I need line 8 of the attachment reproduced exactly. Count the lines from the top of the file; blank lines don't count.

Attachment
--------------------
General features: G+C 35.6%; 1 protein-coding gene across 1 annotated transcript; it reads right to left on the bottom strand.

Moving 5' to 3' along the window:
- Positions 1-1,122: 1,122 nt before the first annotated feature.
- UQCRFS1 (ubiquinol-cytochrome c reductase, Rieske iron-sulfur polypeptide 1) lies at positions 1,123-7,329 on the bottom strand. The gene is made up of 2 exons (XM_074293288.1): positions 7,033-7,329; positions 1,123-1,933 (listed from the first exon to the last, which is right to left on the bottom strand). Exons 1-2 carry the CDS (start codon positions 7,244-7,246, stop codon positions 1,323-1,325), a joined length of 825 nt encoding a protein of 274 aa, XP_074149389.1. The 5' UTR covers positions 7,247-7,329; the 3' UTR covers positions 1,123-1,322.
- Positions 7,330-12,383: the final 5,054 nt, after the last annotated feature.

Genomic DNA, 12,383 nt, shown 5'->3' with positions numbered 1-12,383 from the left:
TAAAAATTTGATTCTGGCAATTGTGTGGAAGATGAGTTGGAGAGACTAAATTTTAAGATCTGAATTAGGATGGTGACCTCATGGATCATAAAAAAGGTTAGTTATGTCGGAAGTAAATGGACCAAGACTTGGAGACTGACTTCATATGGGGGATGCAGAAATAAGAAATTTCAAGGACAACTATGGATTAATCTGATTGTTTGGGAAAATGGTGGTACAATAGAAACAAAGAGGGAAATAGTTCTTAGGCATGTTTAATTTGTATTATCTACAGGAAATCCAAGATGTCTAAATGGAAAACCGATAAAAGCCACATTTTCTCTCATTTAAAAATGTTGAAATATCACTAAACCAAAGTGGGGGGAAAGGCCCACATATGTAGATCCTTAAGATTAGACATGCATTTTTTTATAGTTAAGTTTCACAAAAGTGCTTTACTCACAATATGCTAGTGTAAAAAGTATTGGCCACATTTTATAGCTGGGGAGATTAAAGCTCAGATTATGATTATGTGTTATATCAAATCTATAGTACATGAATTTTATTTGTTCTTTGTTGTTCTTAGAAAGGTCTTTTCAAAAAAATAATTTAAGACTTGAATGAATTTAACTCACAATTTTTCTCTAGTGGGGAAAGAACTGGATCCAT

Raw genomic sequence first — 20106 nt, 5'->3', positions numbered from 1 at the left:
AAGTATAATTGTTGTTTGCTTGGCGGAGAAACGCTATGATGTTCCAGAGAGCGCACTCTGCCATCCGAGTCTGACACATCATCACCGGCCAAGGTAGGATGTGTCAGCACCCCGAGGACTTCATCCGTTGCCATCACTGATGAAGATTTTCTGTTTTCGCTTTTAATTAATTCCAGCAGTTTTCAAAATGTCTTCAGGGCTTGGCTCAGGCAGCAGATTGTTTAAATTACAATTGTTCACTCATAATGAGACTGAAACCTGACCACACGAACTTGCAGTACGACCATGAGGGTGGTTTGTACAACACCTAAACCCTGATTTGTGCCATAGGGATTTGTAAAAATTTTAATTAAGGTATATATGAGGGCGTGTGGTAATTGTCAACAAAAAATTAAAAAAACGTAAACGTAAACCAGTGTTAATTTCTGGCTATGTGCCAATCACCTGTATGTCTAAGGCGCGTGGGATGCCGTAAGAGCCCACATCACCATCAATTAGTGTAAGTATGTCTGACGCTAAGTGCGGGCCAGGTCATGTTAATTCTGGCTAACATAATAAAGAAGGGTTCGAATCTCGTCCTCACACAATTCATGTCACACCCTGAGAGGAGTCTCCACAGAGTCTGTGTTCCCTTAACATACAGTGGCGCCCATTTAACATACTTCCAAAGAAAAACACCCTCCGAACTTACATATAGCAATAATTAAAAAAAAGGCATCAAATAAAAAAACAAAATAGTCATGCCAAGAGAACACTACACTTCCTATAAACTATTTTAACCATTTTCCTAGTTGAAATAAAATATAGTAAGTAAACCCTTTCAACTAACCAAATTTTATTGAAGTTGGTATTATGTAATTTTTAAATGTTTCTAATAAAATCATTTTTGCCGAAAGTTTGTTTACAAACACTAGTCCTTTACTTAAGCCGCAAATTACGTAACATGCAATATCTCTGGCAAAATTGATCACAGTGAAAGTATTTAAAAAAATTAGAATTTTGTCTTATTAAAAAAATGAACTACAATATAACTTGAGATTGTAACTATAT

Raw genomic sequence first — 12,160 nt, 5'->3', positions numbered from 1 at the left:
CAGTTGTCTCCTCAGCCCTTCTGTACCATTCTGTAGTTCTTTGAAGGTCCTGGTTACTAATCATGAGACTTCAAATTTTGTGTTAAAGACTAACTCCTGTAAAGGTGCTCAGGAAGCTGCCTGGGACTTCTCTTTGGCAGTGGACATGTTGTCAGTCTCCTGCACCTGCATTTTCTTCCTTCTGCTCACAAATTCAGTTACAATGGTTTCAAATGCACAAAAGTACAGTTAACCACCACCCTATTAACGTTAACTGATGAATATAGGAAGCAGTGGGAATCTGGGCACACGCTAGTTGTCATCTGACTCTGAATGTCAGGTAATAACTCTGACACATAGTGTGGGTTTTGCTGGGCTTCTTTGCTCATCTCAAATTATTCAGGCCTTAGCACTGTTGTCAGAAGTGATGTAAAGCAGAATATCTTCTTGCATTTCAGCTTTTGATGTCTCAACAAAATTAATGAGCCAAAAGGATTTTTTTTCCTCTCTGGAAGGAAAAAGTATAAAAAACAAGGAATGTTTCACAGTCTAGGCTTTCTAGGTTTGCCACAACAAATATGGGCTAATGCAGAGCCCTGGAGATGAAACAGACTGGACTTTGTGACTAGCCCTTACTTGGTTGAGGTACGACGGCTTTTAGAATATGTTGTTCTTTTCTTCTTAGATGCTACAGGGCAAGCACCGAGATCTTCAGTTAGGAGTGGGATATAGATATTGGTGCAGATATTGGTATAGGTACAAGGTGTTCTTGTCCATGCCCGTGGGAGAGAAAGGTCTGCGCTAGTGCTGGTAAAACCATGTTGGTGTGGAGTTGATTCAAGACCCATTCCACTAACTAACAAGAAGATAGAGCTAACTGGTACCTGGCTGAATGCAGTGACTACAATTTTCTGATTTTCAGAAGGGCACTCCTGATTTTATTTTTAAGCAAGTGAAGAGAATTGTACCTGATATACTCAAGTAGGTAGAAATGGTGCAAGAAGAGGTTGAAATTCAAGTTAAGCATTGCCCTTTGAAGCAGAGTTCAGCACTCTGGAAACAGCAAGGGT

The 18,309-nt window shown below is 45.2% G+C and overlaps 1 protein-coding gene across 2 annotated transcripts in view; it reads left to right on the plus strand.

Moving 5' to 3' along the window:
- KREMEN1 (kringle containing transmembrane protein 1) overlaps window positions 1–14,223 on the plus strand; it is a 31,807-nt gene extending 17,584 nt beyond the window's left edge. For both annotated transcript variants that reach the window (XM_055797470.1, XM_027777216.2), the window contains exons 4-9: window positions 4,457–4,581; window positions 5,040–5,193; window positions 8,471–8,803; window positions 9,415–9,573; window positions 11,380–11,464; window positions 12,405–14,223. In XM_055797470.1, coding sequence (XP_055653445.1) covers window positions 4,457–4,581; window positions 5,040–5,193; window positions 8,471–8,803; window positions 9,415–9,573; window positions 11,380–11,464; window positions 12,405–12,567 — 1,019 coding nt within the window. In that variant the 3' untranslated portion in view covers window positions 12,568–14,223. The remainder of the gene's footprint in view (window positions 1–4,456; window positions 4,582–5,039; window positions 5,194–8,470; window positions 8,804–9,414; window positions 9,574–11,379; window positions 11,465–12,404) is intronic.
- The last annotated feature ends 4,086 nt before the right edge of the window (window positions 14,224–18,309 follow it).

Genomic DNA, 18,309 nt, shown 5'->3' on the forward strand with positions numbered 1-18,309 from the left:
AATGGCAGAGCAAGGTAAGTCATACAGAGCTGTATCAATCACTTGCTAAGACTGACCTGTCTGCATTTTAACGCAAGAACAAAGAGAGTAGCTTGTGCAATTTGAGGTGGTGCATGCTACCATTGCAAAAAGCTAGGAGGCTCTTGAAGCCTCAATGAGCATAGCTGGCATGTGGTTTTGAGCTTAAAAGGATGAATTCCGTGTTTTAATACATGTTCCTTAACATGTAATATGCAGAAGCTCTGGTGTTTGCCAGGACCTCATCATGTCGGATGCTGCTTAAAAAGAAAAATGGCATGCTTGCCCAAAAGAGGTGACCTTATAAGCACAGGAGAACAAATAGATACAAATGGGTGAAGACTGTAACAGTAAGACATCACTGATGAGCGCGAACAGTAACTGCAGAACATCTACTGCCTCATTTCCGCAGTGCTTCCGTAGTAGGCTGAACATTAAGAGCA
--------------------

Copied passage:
Raw genomic sequence first — 20106 nt, 5'->3', positions numbered from 1 at the left: